The focal point in the upcoming week will be Friday’s Payroll report. According to Bloomberg data, consensus expectations are for nonfarm payrolls to rise by 195K while the unemployment rate is expected to hold steady at 7.0%. Private payrolls—which filter out government hiring/firing—are forecast to rise 195K. Other economic reports of note include the ISM non-manufacturing report, factory orders, initial jobless claims and the ADP employment change report. The earnings calendar will slowly come back into focus over the coming weeks. This week seven members of the S&P 500 are expected to report results followed by 31 and 74 members during the subsequent two weeks. Other events of note include the potential approval from the Senate for Janet Yellen to become Chairman of the Federal Reserve. The Fed is also scheduled to release the meeting minutes from the December 17/18 Federal Open Market Committee (FOMC) meeting on Wednesday. The meeting minutes are expected to give further details on the committee’s decision to start paring back its quantitative easing program.
The Dow Jones Industrial Average is a price-weighted average of 30 blue-chip stocks that are generally defined as the leaders in their industry. It has been a widely followed indicator of the stock market since October 1, 1928.
Wilshire 5000 Total Market IndexSM represents the broadest index for the U.S. equity market, measuring the performance of all U.S. equity securities with readily available price data. The index is comprised of virtually every stock that: the firm’s headquarters are based in the U.S.; the stock is actively traded on a U.S. exchange; the stock has widely available pricing information (this disqualifies bulletin board, or over-the-counter stocks). The index is market cap weighted, meaning that the firms with the highest market value account for a larger portion of the index.
Standard and Poor's 500© Index is a capitalization-weighted index of 500 stocks. The index is designed to measure performance of the broad domestic economy through changes in the aggregate market value of 500 stocks representing all major industries.
The NASDAQ Composite Index is a broad-based capitalization-weighted index of stocks in all three NASDAQ tiers: Global Select, Global Market and Capital Market. The index was developed with a base level of 100 as of February 5, 1971.
ISM Manufacturing Index is an index based on surveys of more than 300 manufacturing firms by the Institute of Supply Management. The ISM Manufacturing Index monitors employment, production inventories, new orders and supplier deliveries. A composite diffusion index is created that monitors conditions in national manufacturing based on the data from these surveys.
S&P 500/Citigroup Growth Index is a market-capitalization-weighted index developed by Standard and Poor's consisting of those stocks within the S&P 500 Index that exhibit strong growth characteristics. The S&P 500/Citigroup Growth Index is a numerical ranking system based on three growth factors and four value factors to determine the constituents and their weightings.
S&P 500/Citigroup Value Index is a market-capitalization-weighted index developed by Standard and Poor's consisting of those stocks within the S&P 500 Index that exhibit strong value characteristics. The S&P 500/Citigroup Value Index uses a numerical ranking system based on four value factors and three growth factors to determine the constituents and their weightings.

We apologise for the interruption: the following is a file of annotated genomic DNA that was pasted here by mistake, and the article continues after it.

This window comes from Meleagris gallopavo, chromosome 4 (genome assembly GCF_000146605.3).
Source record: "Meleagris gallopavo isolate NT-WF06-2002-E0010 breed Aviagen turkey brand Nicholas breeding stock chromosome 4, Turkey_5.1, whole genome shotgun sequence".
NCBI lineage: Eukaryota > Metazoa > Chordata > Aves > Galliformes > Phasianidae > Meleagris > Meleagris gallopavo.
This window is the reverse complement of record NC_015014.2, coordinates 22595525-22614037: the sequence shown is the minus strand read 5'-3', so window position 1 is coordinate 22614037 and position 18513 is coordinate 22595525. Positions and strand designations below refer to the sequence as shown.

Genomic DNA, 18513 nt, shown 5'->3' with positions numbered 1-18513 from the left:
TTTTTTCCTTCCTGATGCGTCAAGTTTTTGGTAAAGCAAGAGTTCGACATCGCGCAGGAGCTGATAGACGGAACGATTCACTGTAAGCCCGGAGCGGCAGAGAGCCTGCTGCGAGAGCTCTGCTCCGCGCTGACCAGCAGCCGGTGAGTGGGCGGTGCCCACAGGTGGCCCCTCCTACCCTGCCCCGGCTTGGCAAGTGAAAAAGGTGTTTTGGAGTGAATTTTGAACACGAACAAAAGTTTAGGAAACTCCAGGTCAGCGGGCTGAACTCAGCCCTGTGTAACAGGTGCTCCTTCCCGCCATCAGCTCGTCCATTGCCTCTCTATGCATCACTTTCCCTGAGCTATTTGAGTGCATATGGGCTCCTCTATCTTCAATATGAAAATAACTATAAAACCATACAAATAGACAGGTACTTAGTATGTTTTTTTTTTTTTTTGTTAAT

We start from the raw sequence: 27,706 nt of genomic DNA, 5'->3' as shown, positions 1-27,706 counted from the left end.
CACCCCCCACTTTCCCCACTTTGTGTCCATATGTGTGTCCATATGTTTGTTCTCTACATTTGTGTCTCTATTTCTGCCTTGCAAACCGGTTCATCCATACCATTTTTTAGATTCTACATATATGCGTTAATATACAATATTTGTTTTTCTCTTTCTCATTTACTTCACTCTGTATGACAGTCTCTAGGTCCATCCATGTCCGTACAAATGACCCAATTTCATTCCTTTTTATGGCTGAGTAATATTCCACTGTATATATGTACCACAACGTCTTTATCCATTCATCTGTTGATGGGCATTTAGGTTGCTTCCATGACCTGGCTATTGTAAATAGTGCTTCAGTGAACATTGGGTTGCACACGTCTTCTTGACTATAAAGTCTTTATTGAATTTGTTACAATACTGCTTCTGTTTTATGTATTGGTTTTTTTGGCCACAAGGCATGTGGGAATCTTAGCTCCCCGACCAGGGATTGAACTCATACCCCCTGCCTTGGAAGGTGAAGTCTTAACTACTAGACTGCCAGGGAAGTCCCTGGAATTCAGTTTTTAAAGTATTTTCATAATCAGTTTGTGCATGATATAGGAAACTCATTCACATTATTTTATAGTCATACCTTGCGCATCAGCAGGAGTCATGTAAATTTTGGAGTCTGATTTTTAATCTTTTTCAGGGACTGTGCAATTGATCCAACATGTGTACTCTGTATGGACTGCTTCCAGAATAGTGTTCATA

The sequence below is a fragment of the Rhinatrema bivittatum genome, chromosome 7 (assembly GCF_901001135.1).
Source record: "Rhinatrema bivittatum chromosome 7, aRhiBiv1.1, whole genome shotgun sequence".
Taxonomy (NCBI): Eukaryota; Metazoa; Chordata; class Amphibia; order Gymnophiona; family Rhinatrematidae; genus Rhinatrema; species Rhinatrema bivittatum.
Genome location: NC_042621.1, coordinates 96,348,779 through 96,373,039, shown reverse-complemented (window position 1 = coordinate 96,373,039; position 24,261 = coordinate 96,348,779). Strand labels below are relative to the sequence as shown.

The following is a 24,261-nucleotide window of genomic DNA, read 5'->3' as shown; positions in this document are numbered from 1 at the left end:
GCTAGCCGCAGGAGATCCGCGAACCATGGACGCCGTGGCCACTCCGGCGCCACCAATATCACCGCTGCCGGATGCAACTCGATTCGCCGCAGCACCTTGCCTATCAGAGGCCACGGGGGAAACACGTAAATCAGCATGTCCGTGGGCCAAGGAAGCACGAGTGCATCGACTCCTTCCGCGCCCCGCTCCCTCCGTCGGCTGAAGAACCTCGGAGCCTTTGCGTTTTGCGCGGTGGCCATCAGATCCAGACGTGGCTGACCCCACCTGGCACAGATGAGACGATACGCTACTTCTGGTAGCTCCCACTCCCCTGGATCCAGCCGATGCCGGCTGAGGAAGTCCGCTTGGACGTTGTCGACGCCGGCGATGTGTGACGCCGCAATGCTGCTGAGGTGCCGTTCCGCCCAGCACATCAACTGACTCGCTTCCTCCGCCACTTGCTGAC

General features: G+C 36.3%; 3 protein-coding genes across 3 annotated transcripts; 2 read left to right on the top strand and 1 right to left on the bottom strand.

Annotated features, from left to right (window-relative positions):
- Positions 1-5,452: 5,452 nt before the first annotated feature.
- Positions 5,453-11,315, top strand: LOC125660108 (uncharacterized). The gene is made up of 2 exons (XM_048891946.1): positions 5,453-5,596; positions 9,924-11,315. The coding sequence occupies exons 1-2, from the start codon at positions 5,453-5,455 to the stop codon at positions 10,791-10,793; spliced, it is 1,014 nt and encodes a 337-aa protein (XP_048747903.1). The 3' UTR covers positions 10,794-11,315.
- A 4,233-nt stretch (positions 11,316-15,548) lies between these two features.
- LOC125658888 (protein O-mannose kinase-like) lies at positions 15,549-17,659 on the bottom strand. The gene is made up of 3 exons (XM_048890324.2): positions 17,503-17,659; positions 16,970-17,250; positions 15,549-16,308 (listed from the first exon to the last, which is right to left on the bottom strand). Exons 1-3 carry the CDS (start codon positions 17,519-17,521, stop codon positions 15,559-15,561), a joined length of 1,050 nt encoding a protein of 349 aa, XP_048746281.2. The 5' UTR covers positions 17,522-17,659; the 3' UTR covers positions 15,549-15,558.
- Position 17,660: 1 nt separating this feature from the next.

S&P 600 Small Cap Index is an index of small-cap stocks managed by Standard and Poor's. The S&P 600 SmallCap Index covers a broad range of small cap stocks in the United States. The index is weighted according to market capitalization and covers about 3-4% of the total market for equities in the United States.
S&P MidCap 400 Index serves as a barometer for the U.S. mid-cap equities sector and is the most widely followed mid-cap index in existence. To be included in the index, a stock must have a total market capitalization that ranges from roughly $750 million to $3 billion dollars. Stocks in this index represent household names from all major industries including energy, technology, healthcare, financial and manufacturing.
Indices do not include any expenses, fees, or sales charges, which would lower performance. Indices are unmanaged and should not be considered an investment. It is not possible to invest directly in an index.
Past performance is no guarantee of future results. Indices do not include any expenses, fees, or sales charges, which would lower performance. Indices are unmanaged and should not be considered an investment. It is not possible to invest directly in an index.
The individual companies mentioned in this piece were for informational purposes only and should not be viewed as recommendations.
The comments should not be construed as a recommendation of individual holdings or market sectors, but as an illustration of broader themes. This document contains forward-looking statements about various economic trends and strategies. You are cautioned that such forward-looking statements are subject to significant business, economic and competitive uncertainties and actual results could be materially different. There are no gua rantees associated with any forecast and the opinions stated here are subject to change at any time and are the opinion of the individual strategist. Information in this report does not pertain to any investment product and is not a solicitation for any product. This material has been prepared using sources of information generally believed to be reliable. No representation can be made as to its accuracy.